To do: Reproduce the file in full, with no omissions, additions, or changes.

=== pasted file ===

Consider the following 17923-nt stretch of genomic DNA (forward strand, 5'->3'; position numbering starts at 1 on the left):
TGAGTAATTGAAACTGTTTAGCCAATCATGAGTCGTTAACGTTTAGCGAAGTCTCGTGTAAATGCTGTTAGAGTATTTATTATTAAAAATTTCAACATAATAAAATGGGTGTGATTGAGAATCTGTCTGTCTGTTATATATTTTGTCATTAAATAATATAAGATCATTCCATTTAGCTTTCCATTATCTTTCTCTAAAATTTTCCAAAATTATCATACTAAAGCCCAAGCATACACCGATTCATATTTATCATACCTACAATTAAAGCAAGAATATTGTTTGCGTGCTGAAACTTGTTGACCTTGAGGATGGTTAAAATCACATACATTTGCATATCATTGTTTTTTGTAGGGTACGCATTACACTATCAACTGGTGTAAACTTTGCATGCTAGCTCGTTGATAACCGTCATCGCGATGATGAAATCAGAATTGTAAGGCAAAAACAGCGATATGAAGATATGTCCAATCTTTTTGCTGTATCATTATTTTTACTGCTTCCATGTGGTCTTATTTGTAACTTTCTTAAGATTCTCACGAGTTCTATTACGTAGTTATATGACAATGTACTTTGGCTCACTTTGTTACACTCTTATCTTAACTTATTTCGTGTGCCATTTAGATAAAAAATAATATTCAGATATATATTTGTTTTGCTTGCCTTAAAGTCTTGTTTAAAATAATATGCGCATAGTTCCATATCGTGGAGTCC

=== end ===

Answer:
Consider the following 17923-nt stretch of genomic DNA (forward strand, 5'->3'; position numbering starts at 1 on the left):
TGAGTAATTGAAACTGTTTAGCCAATCATGAGTCGTTAACGTTTAGCGAAGTCTCGTGTAAATGCTGTTAGAGTATTTATTATTAAAAATTTCAACATAATAAAATGGGTGTGATTGAGAATCTGTCTGTCTGTTATATATTTTGTCATTAAATAATATAAGATCATTCCATTTAGCTTTCCATTATCTTTCTCTAAAATTTTCCAAAATTATCATACTAAAGCCCAAGCATACACCGATTCATATTTATCATACCTACAATTAAAGCAAGAATATTGTTTGCGTGCTGAAACTTGTTGACCTTGAGGATGGTTAAAATCACATACATTTGCATATCATTGTTTTTTGTAGGGTACGCATTACACTATCAACTGGTGTAAACTTTGCATGCTAGCTCGTTGATAACCGTCATCGCGATGATGAAATCAGAATTGTAAGGCAAAAACAGCGATATGAAGATATGTCCAATCTTTTTGCTGTATCATTATTTTTACTGCTTCCATGTGGTCTTATTTGTAACTTTCTTAAGATTCTCACGAGTTCTATTACGTAGTTATATGACAATGTACTTTGGCTCACTTTGTTACACTCTTATCTTAACTTATTTCGTGTGCCATTTAGATAAAAAATAATATTCAGATATATATTTGTTTTGCTTGCCTTAAAGTCTTGTTTAAAATAATATGCGCATAGTTCCATATCGTGGAGTCC